My Style of Play

Before I move forward with the insanity that is Calder Harrison, I thought I’d take a small break to explain a little about my style of play.  I mentioned this in the early days of the blog and have been meaning to go through the subject since then.  Now seems as good a time as any.  I’ve not seen anyone else use this kind of system before so I’m excited to see what many of you think about it.

I’ve noticed that with Sims 2 you can’t REALLY  let the Sims run by themselves.  You can but, well, not a lot happens.  I love randomness.  I don’t want to coach my sim through every little thing and prefer to watch how they grow and change on their own.  I did  just install ACR so I  imagine things might change a bit.  Up until now it didn’t make much of a story for the sims to simply take care of their daily needs day in and day out.  I also noticed they didn’t take a lot of chances.   I knew I wanted to work with the randomness of the wants and fears system so I took some of my previous knowledge and carved something out.

I’m an old school RPG gamer.  I grew up with the stuff and even wrote up my own game rules a while ago.  My play style borrows very heavily from a homebrew game system called the Engle Matrix game.  No, it has nothing to do with the movie or Neo.  This was out WAY before those movies ever existed and it was actually used by the British Military once upon a time for training exercises.  The whole idea of the Matrix game is about telling a shared story not so much running from dungeon to dungeon and monster to monster.  It works around what is called “arguments” or statements that you, as a player, would like to see happen.  Here is how it works on a very basic level.  Everyone around the table makes a statement, a judge rules how likely that statement is to happen based on the game world and what we’ve seen occur so far, and the dice are rolled to see the result.

You can use a basic d6, which can be found in any Monopoly game, or you can get fancy with percentile dice (otherwise known as 2 d10s.)  If you’re hard up for odd and weird dice there are tons of online die rollers out there you can find to use very easily.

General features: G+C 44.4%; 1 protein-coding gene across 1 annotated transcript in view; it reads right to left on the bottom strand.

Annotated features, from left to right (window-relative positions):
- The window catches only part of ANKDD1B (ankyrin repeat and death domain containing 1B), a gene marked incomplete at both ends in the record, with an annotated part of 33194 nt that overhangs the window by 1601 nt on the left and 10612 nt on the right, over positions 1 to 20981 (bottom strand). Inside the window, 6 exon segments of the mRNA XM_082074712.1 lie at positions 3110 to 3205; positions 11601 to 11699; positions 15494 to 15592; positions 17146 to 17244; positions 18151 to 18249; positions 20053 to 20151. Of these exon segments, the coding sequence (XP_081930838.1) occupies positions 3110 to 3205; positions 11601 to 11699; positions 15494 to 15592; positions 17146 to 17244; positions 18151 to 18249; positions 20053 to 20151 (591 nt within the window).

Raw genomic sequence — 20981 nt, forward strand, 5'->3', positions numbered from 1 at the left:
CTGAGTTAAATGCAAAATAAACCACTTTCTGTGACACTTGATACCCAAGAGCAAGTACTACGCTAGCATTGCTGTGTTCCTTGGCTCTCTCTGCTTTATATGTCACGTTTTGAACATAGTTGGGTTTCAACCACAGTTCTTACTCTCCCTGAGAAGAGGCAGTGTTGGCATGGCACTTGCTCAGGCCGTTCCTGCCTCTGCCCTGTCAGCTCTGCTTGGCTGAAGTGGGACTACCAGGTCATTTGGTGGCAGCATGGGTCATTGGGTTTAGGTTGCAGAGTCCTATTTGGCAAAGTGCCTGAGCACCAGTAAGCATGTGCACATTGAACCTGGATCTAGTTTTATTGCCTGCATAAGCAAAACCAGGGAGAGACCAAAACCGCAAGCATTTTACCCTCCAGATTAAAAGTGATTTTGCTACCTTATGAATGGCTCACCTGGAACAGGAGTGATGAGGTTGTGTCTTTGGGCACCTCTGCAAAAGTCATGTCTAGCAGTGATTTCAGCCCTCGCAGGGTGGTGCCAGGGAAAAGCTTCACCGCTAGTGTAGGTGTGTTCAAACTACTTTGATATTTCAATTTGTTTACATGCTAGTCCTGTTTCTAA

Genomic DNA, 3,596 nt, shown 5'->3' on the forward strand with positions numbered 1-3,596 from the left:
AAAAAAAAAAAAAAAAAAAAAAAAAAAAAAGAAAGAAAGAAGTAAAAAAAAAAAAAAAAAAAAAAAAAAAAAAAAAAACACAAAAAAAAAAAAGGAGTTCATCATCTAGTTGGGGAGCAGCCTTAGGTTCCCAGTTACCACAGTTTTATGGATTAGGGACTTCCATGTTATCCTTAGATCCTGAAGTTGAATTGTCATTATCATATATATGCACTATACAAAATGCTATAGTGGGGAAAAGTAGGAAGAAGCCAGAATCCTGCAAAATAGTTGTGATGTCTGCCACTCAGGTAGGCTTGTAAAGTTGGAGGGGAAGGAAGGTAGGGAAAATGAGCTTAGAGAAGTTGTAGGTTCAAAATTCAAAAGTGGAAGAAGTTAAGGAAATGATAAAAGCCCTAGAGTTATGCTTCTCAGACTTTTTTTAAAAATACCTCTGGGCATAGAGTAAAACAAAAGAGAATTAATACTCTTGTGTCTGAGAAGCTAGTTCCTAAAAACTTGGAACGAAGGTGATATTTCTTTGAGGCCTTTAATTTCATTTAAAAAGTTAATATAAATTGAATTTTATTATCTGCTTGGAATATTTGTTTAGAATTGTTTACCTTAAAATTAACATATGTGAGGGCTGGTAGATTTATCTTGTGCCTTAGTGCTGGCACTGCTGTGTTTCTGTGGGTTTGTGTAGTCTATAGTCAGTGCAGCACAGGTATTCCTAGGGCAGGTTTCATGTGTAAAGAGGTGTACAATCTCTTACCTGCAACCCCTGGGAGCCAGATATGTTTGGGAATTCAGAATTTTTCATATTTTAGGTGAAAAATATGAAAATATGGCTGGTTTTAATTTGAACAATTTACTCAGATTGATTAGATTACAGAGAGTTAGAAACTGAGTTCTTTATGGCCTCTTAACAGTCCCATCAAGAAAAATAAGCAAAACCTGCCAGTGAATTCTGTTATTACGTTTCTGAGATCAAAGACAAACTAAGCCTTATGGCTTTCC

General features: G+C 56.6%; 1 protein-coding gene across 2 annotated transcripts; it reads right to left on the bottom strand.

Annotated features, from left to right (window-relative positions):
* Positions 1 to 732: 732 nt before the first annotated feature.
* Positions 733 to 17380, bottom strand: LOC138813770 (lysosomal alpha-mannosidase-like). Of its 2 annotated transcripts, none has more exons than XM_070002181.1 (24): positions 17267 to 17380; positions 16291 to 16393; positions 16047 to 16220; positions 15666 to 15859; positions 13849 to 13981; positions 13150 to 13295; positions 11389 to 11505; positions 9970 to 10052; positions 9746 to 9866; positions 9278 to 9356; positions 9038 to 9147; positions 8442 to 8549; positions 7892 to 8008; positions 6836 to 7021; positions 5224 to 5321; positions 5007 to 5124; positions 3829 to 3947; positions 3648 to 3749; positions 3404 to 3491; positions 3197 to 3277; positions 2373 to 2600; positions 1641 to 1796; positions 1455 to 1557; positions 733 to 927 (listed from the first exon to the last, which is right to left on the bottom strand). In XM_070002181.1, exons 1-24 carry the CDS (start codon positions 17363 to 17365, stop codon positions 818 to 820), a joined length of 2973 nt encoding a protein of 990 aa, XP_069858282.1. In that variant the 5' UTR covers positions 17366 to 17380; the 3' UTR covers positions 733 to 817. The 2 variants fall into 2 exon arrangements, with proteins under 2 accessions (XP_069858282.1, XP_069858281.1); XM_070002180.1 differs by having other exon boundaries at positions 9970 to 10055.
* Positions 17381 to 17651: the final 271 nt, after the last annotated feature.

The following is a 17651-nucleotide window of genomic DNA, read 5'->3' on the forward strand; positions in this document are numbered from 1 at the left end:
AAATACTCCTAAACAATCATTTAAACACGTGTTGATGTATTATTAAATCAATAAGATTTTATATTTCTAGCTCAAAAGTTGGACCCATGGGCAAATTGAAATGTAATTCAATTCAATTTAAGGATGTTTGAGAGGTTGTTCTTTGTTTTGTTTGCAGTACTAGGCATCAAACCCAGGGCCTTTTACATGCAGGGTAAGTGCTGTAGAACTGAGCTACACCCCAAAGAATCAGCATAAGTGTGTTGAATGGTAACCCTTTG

A statement is ranked accordingly;  Very Strong, Strong, Average, Weak, Very Weak.  You could also call it Very Likely, Likely, Average, Unlikely, Rare or Very Unlikely.  The chart below gives you the number you have to roll with  a d6.

Very Strong = 2+
Strong = 3+
Average = 4+
Weak = 5+
Very Weak = 6

(Percentile dice work similiarly.  Rankings give you a percentage of how much it MIGHT happen.  Average is 50%, Strong is 75%, Weak is 30%, etc…)

If you hit your target number then your statement occurs for sure in the game.

Let’s say you’re playing a detective game.  There is a murder victim, a setting to work in (let’s say downtown Chicago), and a large cast of characters that the players can move and make statements for once per turn.   From previous rounds we know the body was found in the alley behind a pizza place.  One player makes the statement, “The first detective on the scene finds a bloody knife under a dumpster.”  The judge ranks it as a strong argument.  The player rolls, gets a success, and now there is a bloody knife.  The second player says, “Witnesses say a tall redheaded woman was seen running from the alley.”  The judge also ranks this and the player rolls, etc.

Since using this with Sims is a solo variation, I won’t get into what happens if two players come up with two statements that conflict.  Like in cowboys and indians when one player says, “I shot you” and the other one says, of course, “No, I shot you first.”   (I recommend you head over to the Engle Matrix Game website and look at the basic rules he has up there.  He’s added some new levels of complexity but the core rules are still there.)

Then, how does this apply to how I play with the Sims?  Easy.  I use a combination of the rolled wants and game situations to make up statements of what might happen.  I rank them and then I let the dice tell me what the character wants to do.  For instance, Dale is working on a painting and notices that a townie has walked by his house and stopped.  If I’m unsure how to proceed I do the following.  I pause the game, grab my d6, and go through the following question and roll session.  Big note of advice, always make your questions yes or no style questions!

“Does Dale see the townie outside?”  Ranking: Strong.  I rolled a 5 so it’s a success.   Yes, he does.

“Does Dale decide to go out and meet that person and invite them in?”  Ranking: Average.  I need to roll a 4+ for Dale to do this.  I roll a 6 which means he does.  I unpause the game and start moving forward.